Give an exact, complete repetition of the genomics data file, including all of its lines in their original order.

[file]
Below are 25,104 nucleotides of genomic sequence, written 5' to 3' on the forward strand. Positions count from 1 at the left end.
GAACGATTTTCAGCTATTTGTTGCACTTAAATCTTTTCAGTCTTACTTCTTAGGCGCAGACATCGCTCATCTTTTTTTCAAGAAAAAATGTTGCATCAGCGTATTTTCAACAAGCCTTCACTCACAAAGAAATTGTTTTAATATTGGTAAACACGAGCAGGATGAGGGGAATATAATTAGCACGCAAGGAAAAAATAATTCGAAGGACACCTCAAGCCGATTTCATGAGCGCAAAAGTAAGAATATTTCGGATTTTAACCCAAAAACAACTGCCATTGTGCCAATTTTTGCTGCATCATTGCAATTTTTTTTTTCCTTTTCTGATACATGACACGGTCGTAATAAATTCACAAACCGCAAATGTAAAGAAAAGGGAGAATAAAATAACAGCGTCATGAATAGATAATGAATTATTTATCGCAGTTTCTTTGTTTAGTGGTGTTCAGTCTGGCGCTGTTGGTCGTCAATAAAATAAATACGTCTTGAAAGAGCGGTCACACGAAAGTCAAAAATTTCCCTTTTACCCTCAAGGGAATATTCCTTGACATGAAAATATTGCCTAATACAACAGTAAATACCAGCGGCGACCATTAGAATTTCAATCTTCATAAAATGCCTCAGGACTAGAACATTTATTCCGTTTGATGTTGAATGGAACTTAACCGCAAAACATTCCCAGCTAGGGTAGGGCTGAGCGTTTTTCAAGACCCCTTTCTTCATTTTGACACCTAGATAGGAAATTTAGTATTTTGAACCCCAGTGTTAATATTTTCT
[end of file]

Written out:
Below are 25,104 nucleotides of genomic sequence, written 5' to 3' on the forward strand. Positions count from 1 at the left end.
GAACGATTTTCAGCTATTTGTTGCACTTAAATCTTTTCAGTCTTACTTCTTAGGCGCAGACATCGCTCATCTTTTTTTCAAGAAAAAATGTTGCATCAGCGTATTTTCAACAAGCCTTCACTCACAAAGAAATTGTTTTAATATTGGTAAACACGAGCAGGATGAGGGGAATATAATTAGCACGCAAGGAAAAAATAATTCGAAGGACACCTCAAGCCGATTTCATGAGCGCAAAAGTAAGAATATTTCGGATTTTAACCCAAAAACAACTGCCATTGTGCCAATTTTTGCTGCATCATTGCAATTTTTTTTTTCCTTTTCTGATACATGACACGGTCGTAATAAATTCACAAACCGCAAATGTAAAGAAAAGGGAGAATAAAATAACAGCGTCATGAATAGATAATGAATTATTTATCGCAGTTTCTTTGTTTAGTGGTGTTCAGTCTGGCGCTGTTGGTCGTCAATAAAATAAATACGTCTTGAAAGAGCGGTCACACGAAAGTCAAAAATTTCCCTTTTACCCTCAAGGGAATATTCCTTGACATGAAAATATTGCCTAATACAACAGTAAATACCAGCGGCGACCATTAGAATTTCAATCTTCATAAAATGCCTCAGGACTAGAACATTTATTCCGTTTGATGTTGAATGGAACTTAACCGCAAAACATTCCCAGCTAGGGTAGGGCTGAGCGTTTTTCAAGACCCCTTTCTTCATTTTGACACCTAGATAGGAAATTTAGTATTTTGAACCCCAGTGTTAATATTTTCT